What is a Reverse Mortgage?

Designed for homeowners close to retirement age, we explore how a reverse mortgage might be one way in which you can access cash that is tied up in your assets.
What is a Reverse Mortgage?

Being “asset rich but cash poor” is not uncommon for Australians aged 60 and over. They often own their own house but don’t have access to savings or tangible long-term retirement funding to potentially afford aged carepre-pay a funeral or even just to help them tick things off their bucket list. This is where a reverse mortgage might be a viable way to leverage the equity in an owned home to create an income stream, a line of credit or access a lump sum payment.

Reverse Mortgage as a way to release home equity

‘Equity’ is the value of your home, less any money you owe on it (on your regular ‘forward’ mortgage). ‘Home equity release’ allows you to access some of your equity, while you continue to live in your home, to spend on the things you need. 

A reverse mortgage is one of the ways to access the equity in your home, by allowing you to borrow money using this equity as security. The amount you can borrow usually depends on your age and the value of your home.

How does it work?

Generally, the older you are, the more you can borrow as a percentage of your property’s value. Where there are joint borrowers, the age of the youngest person will determine eligibility. As a guide, you could expect to borrow 15-20% of the value of your house at age 60, and 1% more per year after 60. That means about a maximum of 25-30% at age 70 and 35-40% at 80 years old.

Unlike a standard home loan, reverse mortgages do not require regular repayments. Instead, the lender makes payments to the homeowner, which can be taken as a lump sum, regular income stream, a line of credit or a combination of these options. The homeowner can keep doing just that - owning the home, living in it and benefitting from growth in the home’s value - while the interest charged on the loan compounds over time. This increases the balance of the loan, unless voluntary interest or loan repayments are made. So, even though you won’t have to repay the loan as long as you’re in the house, interest is still compounding during this period, adding to the amount borrowed. The interest rate is likely to be higher than on a standard home loan.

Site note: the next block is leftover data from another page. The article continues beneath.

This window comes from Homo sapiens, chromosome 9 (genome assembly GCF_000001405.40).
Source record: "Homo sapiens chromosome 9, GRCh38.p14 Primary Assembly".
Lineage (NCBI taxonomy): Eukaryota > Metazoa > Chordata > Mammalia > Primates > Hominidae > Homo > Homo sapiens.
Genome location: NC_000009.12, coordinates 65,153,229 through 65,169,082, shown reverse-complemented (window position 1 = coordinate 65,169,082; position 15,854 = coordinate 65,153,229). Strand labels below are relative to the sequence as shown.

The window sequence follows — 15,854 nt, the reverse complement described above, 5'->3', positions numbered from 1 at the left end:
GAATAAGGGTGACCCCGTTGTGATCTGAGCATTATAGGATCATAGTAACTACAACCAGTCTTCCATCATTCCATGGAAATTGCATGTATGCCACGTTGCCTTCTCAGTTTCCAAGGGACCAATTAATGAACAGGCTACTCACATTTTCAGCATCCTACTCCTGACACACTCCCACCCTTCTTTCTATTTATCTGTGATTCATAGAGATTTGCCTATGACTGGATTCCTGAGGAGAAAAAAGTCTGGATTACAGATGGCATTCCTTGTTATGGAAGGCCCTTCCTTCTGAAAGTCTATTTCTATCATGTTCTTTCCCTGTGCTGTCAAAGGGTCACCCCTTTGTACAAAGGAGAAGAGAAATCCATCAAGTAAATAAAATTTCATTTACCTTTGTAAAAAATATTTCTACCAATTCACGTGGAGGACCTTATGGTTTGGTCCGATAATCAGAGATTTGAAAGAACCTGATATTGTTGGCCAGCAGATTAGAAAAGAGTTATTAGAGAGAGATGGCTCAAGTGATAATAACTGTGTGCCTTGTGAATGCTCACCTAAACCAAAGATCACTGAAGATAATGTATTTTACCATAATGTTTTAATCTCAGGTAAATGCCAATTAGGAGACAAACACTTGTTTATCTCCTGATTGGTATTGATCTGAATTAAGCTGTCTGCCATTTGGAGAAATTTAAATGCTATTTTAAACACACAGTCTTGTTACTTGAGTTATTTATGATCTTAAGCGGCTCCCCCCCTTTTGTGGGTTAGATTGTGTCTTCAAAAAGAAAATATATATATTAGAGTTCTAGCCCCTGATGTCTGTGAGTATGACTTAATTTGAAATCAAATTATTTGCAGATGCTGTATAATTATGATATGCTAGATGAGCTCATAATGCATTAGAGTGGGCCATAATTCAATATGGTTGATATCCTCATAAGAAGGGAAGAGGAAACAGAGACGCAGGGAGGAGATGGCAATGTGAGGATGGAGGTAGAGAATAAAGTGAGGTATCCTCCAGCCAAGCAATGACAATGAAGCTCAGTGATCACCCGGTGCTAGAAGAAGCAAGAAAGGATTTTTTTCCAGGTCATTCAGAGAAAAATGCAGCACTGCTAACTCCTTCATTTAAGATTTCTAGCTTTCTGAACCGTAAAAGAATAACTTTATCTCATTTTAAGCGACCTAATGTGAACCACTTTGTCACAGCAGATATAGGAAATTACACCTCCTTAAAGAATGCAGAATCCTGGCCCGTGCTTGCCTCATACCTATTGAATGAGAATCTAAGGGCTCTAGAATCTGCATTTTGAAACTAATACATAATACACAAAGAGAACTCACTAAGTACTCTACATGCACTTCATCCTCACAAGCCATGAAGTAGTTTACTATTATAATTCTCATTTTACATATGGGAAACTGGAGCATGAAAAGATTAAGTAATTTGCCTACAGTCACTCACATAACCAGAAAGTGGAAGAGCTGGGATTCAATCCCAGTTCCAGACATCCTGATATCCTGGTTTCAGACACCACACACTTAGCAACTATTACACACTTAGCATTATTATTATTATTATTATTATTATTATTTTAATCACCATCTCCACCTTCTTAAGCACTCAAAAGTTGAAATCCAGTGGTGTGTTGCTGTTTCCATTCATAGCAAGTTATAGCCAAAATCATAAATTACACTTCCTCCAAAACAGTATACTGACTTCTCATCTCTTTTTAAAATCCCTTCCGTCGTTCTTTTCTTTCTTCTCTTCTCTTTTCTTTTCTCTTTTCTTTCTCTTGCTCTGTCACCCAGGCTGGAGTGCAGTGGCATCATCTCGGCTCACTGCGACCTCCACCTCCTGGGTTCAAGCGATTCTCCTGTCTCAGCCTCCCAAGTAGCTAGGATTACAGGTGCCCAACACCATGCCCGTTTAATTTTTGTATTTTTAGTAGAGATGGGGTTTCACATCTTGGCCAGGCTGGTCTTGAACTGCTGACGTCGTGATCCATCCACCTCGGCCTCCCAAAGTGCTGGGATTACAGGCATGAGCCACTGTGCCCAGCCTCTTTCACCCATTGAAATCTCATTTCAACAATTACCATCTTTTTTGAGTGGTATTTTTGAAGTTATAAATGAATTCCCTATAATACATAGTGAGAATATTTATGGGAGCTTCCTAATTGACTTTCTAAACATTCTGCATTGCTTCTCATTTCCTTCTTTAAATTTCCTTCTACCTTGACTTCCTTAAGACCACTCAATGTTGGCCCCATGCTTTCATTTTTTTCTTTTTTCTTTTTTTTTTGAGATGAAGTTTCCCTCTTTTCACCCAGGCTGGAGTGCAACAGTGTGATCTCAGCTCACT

How is a Reverse Mortgage repaid?

While the homeowner won’t need to make repayments while still living in the home, their debt will increase as the home equity decreases over the life of the loan. The reverse mortgage loan balance will need to be repaid in full (including interest and any ongoing fees) when the property used to secure the loan is sold by the owner, or sold by the owner’s estate after their passing. The reverse mortgage will be repaid from the proceeds of the sale or the estate.

What are some pros and cons?

A reverse mortgage can be a useful financial tool to help you access the savings in your home to enhance your lifestyle and wellbeing in retirement without needing to sell your home, but it may also affect eligibility to access other funds such as an aged pension.

As with any important decision, there are pros and cons to consider in tandem with your personal circumstances:

Pros of a Reverse Mortgage

  • Allows you to enjoy the comforts of your family home for as long as you wish
  • Improves your available retirement funding
  • Can aid in establishing a contingency fund
  • Provides flexibility to provide income and lump sum payments
  • Allows you to remain the owner of your home, benefitting from its capital growth
  • No repayments required, leaving more cash available for meeting lifestyle objectives
  • Highly regulated in Australia with strong consumer protections in place

Cons of a Reverse Mortgage

  • Interest is capitalised, meaning that the value of the loan will increase over time (unless interest is paid over the course of the loan)
  • Reduces the amount of your home equity available as a bequest when you die
  • Age dictates the Loan to Value Ratio for a reverse mortgage, and these are generally lower compared to standard home loans
  • Tend to have slightly higher interest rates than a regular mortgage because loans are generally repaid at the end of the term
  • Drawing funds from your property now may reduce what you could potentially access at a later date

Other considerations

It is worth keeping in mind that reverse mortgages tap into an important source of wealth (your home), so you need to carefully weigh up the pros and cons and consider your current and future circumstances. It is also worth thinking about anyone who lives with you and what their position will be if you pass away, considering your home is often your biggest asset to be left to others.

Disclaimer: The content of this blog is intended to provide a general guide to the subject matter. This blog should not be relied upon as legal, financial, accounting or tax advice.

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